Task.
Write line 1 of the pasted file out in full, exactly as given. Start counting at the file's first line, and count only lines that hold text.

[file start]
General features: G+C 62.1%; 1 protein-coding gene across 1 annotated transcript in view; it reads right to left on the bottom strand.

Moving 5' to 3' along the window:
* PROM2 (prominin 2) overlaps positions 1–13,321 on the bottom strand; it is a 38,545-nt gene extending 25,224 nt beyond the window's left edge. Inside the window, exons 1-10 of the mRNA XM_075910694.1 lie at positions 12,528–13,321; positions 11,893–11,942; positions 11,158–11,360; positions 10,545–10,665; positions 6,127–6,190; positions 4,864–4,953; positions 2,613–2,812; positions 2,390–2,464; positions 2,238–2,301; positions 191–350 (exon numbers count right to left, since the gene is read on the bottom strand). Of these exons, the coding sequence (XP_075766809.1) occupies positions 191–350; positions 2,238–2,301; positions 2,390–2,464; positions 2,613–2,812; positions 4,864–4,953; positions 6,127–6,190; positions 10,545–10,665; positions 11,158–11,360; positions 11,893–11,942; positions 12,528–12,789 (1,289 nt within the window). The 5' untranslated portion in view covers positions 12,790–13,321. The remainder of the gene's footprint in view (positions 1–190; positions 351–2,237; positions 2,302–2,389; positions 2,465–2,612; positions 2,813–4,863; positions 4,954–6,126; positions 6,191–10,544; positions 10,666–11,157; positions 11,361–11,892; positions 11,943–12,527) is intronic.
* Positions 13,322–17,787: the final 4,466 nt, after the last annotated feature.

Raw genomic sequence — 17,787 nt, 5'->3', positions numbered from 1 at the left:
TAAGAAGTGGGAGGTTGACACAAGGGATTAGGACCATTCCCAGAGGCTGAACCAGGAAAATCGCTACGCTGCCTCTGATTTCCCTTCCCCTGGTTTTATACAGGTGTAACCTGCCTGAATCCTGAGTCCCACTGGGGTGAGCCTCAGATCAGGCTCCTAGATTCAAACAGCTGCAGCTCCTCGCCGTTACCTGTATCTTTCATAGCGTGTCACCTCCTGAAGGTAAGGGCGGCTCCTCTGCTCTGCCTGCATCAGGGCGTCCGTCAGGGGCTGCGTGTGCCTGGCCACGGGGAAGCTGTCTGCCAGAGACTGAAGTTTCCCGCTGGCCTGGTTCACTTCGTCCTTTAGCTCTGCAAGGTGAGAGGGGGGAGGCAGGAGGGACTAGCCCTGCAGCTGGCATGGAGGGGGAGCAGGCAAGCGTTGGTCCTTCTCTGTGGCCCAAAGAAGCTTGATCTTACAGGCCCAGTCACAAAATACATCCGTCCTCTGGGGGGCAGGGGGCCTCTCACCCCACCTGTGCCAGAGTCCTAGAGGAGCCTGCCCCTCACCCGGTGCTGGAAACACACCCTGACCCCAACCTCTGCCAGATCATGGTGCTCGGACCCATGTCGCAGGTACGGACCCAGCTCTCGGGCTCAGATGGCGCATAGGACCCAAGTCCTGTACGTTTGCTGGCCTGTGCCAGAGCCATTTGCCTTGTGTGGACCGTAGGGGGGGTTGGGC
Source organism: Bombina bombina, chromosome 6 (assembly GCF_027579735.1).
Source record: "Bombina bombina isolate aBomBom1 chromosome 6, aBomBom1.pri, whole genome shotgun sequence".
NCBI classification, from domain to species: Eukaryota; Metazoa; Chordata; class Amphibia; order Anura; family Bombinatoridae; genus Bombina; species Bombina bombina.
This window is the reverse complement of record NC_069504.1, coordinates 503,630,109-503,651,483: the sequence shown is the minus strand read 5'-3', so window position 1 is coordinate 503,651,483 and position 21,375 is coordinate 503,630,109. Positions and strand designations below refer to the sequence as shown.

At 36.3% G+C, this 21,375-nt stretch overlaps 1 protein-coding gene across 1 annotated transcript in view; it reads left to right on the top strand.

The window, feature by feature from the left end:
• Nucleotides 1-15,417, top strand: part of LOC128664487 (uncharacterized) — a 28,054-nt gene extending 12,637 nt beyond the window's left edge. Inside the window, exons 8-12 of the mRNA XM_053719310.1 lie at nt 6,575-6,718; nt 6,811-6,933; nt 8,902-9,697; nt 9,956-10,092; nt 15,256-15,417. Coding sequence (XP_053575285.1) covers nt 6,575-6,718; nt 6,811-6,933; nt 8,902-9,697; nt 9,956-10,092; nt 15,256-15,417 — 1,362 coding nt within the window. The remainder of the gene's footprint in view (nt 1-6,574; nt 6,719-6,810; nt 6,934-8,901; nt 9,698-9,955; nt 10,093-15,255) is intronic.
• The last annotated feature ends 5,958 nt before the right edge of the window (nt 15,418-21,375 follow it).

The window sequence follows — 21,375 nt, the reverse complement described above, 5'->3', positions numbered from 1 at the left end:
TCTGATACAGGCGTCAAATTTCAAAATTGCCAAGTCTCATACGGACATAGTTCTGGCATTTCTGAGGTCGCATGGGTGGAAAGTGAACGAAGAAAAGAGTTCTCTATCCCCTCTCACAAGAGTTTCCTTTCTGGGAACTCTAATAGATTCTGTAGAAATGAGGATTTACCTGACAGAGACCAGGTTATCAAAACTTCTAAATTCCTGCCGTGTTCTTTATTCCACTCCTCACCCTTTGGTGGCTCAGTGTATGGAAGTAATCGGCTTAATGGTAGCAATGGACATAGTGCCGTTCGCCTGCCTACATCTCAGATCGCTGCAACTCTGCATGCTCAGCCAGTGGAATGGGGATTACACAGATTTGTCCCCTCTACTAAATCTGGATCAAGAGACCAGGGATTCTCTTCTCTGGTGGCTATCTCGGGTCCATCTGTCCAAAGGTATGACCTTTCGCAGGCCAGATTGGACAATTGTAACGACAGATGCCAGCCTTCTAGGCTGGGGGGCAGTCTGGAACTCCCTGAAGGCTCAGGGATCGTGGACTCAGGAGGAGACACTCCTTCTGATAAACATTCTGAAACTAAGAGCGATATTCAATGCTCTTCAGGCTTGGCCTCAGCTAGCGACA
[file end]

General features: G+C 62.1%; 1 protein-coding gene across 1 annotated transcript in view; it reads right to left on the bottom strand.